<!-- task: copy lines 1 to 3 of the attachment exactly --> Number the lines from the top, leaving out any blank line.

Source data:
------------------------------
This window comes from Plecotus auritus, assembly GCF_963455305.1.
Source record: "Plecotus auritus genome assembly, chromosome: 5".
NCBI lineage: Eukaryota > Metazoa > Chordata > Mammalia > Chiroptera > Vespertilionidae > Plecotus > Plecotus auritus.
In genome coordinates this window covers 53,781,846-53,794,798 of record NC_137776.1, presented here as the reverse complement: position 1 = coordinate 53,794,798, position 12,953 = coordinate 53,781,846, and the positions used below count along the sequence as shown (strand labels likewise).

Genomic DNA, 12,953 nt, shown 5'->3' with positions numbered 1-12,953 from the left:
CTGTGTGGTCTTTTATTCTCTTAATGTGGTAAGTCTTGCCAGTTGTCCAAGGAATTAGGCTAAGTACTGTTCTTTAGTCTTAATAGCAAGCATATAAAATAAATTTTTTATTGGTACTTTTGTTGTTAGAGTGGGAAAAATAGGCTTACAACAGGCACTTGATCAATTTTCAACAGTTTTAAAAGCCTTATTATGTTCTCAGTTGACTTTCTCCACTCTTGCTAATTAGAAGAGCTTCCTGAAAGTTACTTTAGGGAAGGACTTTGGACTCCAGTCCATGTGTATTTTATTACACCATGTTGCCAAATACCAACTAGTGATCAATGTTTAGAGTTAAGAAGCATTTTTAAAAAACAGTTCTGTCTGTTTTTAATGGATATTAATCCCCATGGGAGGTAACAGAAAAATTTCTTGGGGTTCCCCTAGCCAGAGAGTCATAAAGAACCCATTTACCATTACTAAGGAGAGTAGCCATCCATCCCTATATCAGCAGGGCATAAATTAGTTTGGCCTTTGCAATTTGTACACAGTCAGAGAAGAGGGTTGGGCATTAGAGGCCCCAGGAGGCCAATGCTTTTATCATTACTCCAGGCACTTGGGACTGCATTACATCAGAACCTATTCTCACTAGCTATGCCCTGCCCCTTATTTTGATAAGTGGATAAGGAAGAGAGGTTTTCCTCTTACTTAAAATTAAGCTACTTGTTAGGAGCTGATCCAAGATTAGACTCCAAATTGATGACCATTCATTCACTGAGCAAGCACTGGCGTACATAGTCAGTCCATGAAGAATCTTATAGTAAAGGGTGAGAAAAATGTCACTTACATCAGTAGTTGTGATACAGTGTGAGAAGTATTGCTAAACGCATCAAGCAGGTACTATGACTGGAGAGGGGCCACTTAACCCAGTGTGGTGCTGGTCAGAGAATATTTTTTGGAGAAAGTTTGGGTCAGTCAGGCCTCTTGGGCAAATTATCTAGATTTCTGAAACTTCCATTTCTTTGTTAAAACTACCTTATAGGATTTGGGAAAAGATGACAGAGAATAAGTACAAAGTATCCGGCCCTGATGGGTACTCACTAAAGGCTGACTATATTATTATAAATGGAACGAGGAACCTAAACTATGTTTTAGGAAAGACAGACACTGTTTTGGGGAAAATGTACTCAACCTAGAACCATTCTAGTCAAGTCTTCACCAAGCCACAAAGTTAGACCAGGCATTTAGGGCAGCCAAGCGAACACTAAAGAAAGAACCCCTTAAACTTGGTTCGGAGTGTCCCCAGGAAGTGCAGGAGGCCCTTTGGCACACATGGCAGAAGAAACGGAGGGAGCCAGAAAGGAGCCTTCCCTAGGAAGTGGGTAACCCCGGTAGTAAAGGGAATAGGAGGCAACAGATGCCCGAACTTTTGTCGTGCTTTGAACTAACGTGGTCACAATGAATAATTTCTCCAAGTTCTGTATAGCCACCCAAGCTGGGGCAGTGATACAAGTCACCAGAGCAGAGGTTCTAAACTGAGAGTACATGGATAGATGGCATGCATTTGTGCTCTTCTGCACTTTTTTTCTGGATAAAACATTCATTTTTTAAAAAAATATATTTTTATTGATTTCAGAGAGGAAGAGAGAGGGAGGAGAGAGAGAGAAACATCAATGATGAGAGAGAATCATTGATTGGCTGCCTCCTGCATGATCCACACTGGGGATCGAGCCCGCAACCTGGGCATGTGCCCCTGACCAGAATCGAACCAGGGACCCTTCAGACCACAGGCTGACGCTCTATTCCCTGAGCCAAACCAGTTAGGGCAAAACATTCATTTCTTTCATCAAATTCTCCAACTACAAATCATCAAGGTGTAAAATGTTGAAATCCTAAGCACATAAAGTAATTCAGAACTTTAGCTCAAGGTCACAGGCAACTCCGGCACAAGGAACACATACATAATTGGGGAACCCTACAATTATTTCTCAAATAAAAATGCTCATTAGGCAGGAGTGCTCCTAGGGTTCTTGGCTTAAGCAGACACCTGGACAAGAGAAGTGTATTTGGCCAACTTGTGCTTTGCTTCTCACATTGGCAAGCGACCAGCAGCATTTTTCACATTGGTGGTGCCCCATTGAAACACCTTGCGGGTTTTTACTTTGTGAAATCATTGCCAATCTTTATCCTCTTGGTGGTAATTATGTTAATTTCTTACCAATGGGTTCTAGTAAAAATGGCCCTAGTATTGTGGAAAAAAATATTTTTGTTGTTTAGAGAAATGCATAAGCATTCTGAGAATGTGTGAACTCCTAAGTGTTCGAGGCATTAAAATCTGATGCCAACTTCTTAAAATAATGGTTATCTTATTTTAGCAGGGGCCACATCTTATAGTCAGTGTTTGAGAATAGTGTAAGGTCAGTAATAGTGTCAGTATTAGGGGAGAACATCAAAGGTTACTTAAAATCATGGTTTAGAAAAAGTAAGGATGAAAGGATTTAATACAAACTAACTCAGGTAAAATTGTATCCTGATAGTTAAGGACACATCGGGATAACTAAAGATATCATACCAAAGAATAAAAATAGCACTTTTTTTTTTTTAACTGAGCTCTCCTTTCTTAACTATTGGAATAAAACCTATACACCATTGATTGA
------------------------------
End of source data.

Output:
This window comes from Plecotus auritus, assembly GCF_963455305.1.
Source record: "Plecotus auritus genome assembly, chromosome: 5".
NCBI lineage: Eukaryota > Metazoa > Chordata > Mammalia > Chiroptera > Vespertilionidae > Plecotus > Plecotus auritus.